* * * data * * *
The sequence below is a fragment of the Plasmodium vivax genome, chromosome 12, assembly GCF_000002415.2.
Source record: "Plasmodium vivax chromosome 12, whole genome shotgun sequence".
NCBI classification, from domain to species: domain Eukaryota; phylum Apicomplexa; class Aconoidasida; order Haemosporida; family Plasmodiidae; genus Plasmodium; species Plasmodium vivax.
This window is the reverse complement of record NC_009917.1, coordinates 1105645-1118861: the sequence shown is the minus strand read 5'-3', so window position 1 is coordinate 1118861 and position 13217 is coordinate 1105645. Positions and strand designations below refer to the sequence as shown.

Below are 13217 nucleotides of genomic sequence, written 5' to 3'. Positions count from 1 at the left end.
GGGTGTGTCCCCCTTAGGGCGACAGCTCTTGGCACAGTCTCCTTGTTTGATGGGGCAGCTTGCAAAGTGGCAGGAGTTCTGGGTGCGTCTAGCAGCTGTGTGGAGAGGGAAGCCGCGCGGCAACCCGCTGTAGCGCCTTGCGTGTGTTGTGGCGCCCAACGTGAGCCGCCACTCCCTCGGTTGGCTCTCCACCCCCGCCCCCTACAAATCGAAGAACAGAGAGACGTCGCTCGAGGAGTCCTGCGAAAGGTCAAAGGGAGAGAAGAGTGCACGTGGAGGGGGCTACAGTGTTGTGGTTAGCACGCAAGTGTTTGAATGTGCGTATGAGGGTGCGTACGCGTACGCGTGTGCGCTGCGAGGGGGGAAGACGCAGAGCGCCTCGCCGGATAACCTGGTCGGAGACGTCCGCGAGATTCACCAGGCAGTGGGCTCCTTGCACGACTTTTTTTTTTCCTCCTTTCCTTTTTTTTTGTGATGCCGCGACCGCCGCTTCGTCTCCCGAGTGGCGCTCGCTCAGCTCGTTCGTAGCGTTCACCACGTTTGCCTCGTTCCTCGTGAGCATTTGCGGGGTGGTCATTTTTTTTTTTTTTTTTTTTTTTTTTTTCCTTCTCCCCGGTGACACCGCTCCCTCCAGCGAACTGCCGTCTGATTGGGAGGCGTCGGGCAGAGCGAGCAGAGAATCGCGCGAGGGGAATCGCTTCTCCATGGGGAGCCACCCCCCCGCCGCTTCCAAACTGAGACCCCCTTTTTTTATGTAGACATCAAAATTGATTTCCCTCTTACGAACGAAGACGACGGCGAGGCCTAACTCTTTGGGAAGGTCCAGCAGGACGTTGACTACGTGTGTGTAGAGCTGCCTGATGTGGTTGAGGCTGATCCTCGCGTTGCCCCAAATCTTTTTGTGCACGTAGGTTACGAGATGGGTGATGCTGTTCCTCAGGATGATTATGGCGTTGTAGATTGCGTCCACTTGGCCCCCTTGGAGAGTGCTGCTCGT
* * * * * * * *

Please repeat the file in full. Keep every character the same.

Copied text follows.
The sequence below is a fragment of the Plasmodium vivax genome, chromosome 12, assembly GCF_000002415.2.
Source record: "Plasmodium vivax chromosome 12, whole genome shotgun sequence".
NCBI classification, from domain to species: domain Eukaryota; phylum Apicomplexa; class Aconoidasida; order Haemosporida; family Plasmodiidae; genus Plasmodium; species Plasmodium vivax.
This window is the reverse complement of record NC_009917.1, coordinates 1105645-1118861: the sequence shown is the minus strand read 5'-3', so window position 1 is coordinate 1118861 and position 13217 is coordinate 1105645. Positions and strand designations below refer to the sequence as shown.

Below are 13217 nucleotides of genomic sequence, written 5' to 3'. Positions count from 1 at the left end.
GGGTGTGTCCCCCTTAGGGCGACAGCTCTTGGCACAGTCTCCTTGTTTGATGGGGCAGCTTGCAAAGTGGCAGGAGTTCTGGGTGCGTCTAGCAGCTGTGTGGAGAGGGAAGCCGCGCGGCAACCCGCTGTAGCGCCTTGCGTGTGTTGTGGCGCCCAACGTGAGCCGCCACTCCCTCGGTTGGCTCTCCACCCCCGCCCCCTACAAATCGAAGAACAGAGAGACGTCGCTCGAGGAGTCCTGCGAAAGGTCAAAGGGAGAGAAGAGTGCACGTGGAGGGGGCTACAGTGTTGTGGTTAGCACGCAAGTGTTTGAATGTGCGTATGAGGGTGCGTACGCGTACGCGTGTGCGCTGCGAGGGGGGAAGACGCAGAGCGCCTCGCCGGATAACCTGGTCGGAGACGTCCGCGAGATTCACCAGGCAGTGGGCTCCTTGCACGACTTTTTTTTTTCCTCCTTTCCTTTTTTTTTGTGATGCCGCGACCGCCGCTTCGTCTCCCGAGTGGCGCTCGCTCAGCTCGTTCGTAGCGTTCACCACGTTTGCCTCGTTCCTCGTGAGCATTTGCGGGGTGGTCATTTTTTTTTTTTTTTTTTTTTTTTTTTTCCTTCTCCCCGGTGACACCGCTCCCTCCAGCGAACTGCCGTCTGATTGGGAGGCGTCGGGCAGAGCGAGCAGAGAATCGCGCGAGGGGAATCGCTTCTCCATGGGGAGCCACCCCCCCGCCGCTTCCAAACTGAGACCCCCTTTTTTTATGTAGACATCAAAATTGATTTCCCTCTTACGAACGAAGACGACGGCGAGGCCTAACTCTTTGGGAAGGTCCAGCAGGACGTTGACTACGTGTGTGTAGAGCTGCCTGATGTGGTTGAGGCTGATCCTCGCGTTGCCCCAAATCTTTTTGTGCACGTAGGTTACGAGATGGGTGATGCTGTTCCTCAGGATGATTATGGCGTTGTAGATTGCGTCCACTTGGCCCCCTTGGAGAGTGCTGCTCGT